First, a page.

The made for T.V. Mayhem keeps rolling along here at the Horror Dude Blog. I figured that I’ve given you enough of the lesser known flicks that it was time for me to reward myself by reviewing a classic and personal favorite of mine. If you call yourself a horror fan and don’t know who Carl Kolchak is… then you really aren’t a fan. The Night Stalker was the first appearance of the character and at the time of broadcast was the highest rated television movie in the history of the medium! Let us take a look at the Night Stalker.
Things start off with a reporter telling his story while sitting in a seedy hotel room. The tape plays while he sits quietly on the bed listening to his dictation. Carl Kolchak is a reporter looking to make it back to the big time and out of the small market that is Las Vegas. He gets involved in covering a murder spree and ends up with more than he bargained for. The bloodless bodies that start to pile up around the Vegas strip is a big story, or at least he thinks so. Continually butting heads with the local authorities and his own editor who won’t let him print the story about a nut stalking the streets. One whom thinks he is a vampire. The powers that be don’t want a panic and are keeping a lid on it.
Eventually with the prompting of his girlfriend and after seeing the killer tear thru multiple groups of police Kolchak starts to believe that maybe they have a real “live” vampire. When he suggests that this might be the case he is laughed at, but eventually he makes a deal and helps them to track down and kill the creature. The cost of his help is an exclusive on the vampire story, one that will send Carl back to the big time. But those in charge double cross Kolchak and threaten to throw him in jail for murder (he staked the vampire himself) if he even thinks about publishing the story. Not only that but they run him and his girlfriend Gail out of town as undesirables! Adding insult to injury by separating the two so that Carl can’t find her.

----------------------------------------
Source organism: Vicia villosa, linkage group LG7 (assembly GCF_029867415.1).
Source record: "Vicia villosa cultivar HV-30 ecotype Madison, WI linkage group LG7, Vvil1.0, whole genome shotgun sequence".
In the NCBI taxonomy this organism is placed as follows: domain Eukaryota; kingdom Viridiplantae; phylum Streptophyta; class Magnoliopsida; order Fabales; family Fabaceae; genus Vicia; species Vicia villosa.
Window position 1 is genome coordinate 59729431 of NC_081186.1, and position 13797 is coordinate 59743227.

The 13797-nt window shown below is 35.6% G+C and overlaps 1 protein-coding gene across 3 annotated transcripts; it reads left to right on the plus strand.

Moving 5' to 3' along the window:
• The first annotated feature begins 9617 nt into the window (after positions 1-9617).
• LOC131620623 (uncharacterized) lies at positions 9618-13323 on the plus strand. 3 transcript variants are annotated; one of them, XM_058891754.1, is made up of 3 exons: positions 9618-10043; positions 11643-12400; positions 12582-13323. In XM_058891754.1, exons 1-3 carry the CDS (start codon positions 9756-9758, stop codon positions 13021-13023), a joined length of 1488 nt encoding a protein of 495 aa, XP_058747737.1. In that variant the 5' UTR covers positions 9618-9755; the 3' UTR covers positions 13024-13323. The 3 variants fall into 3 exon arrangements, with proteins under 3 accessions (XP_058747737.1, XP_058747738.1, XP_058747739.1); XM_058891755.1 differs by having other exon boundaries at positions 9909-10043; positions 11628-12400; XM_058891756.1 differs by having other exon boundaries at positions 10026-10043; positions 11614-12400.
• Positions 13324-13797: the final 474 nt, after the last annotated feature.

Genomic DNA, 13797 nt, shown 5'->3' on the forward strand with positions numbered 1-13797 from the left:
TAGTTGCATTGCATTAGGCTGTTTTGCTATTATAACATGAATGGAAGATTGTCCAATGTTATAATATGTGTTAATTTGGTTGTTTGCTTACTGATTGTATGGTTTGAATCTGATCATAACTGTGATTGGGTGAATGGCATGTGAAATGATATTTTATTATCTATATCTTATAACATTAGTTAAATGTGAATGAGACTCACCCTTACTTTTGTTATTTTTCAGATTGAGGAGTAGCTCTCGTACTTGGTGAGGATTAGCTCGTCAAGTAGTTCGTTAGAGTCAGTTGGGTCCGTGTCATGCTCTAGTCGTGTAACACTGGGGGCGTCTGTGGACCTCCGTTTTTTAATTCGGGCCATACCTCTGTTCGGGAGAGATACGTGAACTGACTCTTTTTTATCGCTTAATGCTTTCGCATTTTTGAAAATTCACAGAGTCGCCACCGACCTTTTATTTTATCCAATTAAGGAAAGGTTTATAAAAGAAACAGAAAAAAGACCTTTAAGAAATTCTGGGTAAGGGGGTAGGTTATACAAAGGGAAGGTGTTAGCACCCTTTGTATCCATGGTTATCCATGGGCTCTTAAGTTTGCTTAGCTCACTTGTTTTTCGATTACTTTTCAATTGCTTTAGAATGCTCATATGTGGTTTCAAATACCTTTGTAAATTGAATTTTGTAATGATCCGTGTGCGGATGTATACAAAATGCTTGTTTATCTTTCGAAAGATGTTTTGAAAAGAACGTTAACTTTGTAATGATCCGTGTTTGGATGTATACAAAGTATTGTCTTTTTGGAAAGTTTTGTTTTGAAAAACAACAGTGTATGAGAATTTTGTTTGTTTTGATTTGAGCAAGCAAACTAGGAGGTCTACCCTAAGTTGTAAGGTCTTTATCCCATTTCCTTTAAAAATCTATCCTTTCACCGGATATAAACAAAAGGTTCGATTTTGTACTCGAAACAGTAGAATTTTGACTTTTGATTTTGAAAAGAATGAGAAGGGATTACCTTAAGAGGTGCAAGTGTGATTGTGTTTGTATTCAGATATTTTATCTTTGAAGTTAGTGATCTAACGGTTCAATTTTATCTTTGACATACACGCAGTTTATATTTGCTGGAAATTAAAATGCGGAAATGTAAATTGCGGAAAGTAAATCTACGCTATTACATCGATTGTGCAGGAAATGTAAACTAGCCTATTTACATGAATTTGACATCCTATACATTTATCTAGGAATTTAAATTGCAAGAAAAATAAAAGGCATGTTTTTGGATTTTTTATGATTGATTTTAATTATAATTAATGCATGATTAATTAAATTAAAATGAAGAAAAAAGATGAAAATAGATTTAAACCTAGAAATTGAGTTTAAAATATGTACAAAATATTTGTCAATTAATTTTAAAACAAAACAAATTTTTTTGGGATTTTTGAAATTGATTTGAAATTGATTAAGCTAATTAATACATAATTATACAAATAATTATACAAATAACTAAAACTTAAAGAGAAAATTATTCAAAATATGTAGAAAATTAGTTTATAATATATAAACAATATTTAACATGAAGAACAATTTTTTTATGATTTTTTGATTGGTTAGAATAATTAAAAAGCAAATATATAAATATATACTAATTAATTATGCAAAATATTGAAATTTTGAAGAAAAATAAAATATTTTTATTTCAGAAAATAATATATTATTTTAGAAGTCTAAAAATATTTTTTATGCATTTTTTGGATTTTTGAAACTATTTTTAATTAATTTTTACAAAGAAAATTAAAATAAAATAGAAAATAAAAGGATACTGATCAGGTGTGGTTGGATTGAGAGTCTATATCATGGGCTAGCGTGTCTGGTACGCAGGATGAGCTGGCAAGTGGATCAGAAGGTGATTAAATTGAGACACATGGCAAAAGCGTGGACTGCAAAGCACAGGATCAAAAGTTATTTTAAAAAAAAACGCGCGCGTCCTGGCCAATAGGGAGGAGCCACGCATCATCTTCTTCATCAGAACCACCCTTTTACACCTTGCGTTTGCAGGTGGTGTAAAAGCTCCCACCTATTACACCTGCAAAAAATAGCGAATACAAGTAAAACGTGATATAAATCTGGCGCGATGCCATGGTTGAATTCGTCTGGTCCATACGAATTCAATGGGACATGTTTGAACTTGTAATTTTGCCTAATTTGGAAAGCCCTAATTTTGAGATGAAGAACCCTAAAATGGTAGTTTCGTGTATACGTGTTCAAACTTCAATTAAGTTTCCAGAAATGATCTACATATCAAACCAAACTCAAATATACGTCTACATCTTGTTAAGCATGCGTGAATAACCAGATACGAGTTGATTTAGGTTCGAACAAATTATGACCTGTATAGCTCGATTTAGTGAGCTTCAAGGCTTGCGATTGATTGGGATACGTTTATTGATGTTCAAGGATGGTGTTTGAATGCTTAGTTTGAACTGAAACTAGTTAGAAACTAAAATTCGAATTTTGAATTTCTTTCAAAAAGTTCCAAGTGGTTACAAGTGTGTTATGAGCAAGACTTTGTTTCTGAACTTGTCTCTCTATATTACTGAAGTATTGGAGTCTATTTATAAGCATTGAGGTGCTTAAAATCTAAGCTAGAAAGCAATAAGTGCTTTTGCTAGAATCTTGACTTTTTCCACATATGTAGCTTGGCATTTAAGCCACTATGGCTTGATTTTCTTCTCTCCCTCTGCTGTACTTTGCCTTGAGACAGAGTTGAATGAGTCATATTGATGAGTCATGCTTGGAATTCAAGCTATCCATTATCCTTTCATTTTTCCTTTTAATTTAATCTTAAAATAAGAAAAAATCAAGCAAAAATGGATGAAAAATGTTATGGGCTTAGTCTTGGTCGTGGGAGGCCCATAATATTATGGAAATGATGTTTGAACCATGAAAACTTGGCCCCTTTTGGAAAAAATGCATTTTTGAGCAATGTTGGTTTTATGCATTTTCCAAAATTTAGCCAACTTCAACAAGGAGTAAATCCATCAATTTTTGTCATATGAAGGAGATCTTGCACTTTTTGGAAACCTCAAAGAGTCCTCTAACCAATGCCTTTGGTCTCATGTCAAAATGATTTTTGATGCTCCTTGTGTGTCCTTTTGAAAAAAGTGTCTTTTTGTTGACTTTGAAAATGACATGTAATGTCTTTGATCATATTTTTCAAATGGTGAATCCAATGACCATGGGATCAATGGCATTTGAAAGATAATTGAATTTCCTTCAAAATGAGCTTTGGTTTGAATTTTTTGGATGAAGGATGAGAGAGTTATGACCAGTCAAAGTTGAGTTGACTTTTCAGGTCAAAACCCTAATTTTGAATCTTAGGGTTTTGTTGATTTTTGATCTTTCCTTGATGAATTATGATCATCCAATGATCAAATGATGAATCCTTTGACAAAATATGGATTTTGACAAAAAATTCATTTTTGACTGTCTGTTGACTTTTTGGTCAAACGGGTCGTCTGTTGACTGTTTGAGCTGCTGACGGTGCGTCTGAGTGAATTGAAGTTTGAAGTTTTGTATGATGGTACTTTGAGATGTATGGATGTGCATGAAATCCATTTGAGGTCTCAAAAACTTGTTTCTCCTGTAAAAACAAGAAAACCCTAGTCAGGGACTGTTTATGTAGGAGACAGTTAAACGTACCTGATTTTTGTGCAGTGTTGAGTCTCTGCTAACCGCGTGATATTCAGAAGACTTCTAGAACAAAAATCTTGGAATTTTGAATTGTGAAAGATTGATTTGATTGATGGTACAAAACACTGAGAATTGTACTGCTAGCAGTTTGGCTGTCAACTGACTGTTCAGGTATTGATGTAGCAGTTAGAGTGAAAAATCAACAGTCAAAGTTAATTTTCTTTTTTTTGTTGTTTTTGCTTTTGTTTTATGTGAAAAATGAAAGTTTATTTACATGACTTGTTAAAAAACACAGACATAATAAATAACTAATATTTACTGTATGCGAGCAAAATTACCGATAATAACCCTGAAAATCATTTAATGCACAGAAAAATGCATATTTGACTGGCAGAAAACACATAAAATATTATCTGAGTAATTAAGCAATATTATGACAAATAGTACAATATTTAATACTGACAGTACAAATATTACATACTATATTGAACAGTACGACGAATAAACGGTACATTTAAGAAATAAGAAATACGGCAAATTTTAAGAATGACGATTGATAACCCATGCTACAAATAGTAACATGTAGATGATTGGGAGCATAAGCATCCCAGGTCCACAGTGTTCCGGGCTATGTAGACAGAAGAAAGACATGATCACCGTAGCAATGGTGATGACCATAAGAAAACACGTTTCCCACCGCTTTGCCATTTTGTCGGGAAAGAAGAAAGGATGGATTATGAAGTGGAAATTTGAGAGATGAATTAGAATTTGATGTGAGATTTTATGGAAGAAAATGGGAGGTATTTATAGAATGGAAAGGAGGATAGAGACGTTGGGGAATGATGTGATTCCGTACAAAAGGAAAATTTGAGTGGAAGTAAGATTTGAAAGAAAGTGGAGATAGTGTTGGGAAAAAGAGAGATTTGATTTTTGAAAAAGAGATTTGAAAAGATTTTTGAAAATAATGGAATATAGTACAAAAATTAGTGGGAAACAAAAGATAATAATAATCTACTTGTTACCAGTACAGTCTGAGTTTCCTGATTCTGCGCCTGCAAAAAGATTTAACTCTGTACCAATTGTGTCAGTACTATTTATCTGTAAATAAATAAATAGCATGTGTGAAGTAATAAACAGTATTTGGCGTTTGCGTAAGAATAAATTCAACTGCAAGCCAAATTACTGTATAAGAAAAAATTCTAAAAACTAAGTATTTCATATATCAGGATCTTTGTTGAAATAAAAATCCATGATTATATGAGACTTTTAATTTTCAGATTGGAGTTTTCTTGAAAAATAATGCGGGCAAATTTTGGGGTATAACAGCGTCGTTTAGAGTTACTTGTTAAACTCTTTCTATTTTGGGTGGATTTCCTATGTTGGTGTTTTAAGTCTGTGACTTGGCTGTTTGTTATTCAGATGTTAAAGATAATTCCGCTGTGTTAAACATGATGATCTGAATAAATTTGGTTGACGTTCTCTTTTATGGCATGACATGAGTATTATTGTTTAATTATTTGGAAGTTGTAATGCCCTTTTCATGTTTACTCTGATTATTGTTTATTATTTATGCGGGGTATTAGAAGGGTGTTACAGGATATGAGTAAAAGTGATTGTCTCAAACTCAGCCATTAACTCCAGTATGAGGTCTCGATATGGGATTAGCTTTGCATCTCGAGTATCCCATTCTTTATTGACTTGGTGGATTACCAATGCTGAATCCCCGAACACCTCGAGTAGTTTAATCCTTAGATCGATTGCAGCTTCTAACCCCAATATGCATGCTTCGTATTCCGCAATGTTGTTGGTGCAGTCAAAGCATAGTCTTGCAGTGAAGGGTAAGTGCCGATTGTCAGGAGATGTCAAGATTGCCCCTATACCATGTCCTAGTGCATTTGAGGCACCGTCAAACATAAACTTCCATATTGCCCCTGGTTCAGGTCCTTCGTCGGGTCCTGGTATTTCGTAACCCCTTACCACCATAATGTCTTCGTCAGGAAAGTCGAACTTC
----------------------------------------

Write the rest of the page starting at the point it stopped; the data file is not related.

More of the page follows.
I’ve always enjoyed The Night Stalker, both for how great of a movie that it is and for it spawning one of my favorite genre characters. I’m a huge fan of Kolchak and of Darrin McGavin the actor that brings him to life. Here we get to see the character first encounter the unknown and watch as he goes from skeptical to a believer. This is both due to a superior performance from McGavin as well as some great writing. The screenplay is from legendary author Richard Matheson and doesn’t disappoint. The vampire story is a cool combination of classic (super strength, afraid of crosses, and of course the stake in the heart) and contemporary (using his mental powers on a used car salesman, robbing blood banks). It also has that emotional kick in the butt ending that was unexpected and perfect. I also thought that later portrayals of the character have a certain sadness that might harken back to this movie and his loss of Gail.
|Kolchak rules! So does Darrin McGavin...|
The movie also does a great job of building tension and paying it off with a couple of “jump” scares that work. The Las Vegas setting was an inspired choice. The place never shuts down so a weird guy walking around in the middle of the night is no big deal. I mean where would any modern-day vampire want to hang out at more than Vegas? The vampire is your basic grey skinned fanged corpse, but it works. Lighting and music are used to great effect in building the tension that runs throughout. The ending with Kolchak sneaking around the house avoiding the vampire is creepy enough and a good payoff.
What can you say about a cast that is headlined by the wonderful and always great Darrin McGavin? His performance as the headstrong, grouchy, reporter is the heart of the show and why it succeeded (and why the heartless redo failed!). The rest of the cast is filled out with TV and genre regulars like Larry Linville, Simon Oakland, Claude Akins, as well as the great Elisha Cook Jr. This strong supporting cast serves to make the movie all that much better. There really is a lot of talent on display in the Night Stalker. But the actors aren’t the only supporting “star” on display. Shot on film like a low budget movie The Night Stalker captures the flashy colors of the Vegas Strip and the dark shadows of Vegas’s back alleys equally well. Seeing the strip in all of its early ‘70s glory is a blast. We get many scenes of Kolchak cruising along in his convertible Camaro with familiar but long-gone marquees in the background. Check out some of the headliners that are playing those casinos.
The Night Stalker is the gold standard for these Made for T.V. movies. I had to include it in the marathon. But then I couldn’t cover this one without checking out the equally fun sequel The Night Strangler, could I? Guess what the next movie in the marathon is? Until then check the link at the top of the review to watch this classic on YouTube.
© Copyright 2018 John Shatzer
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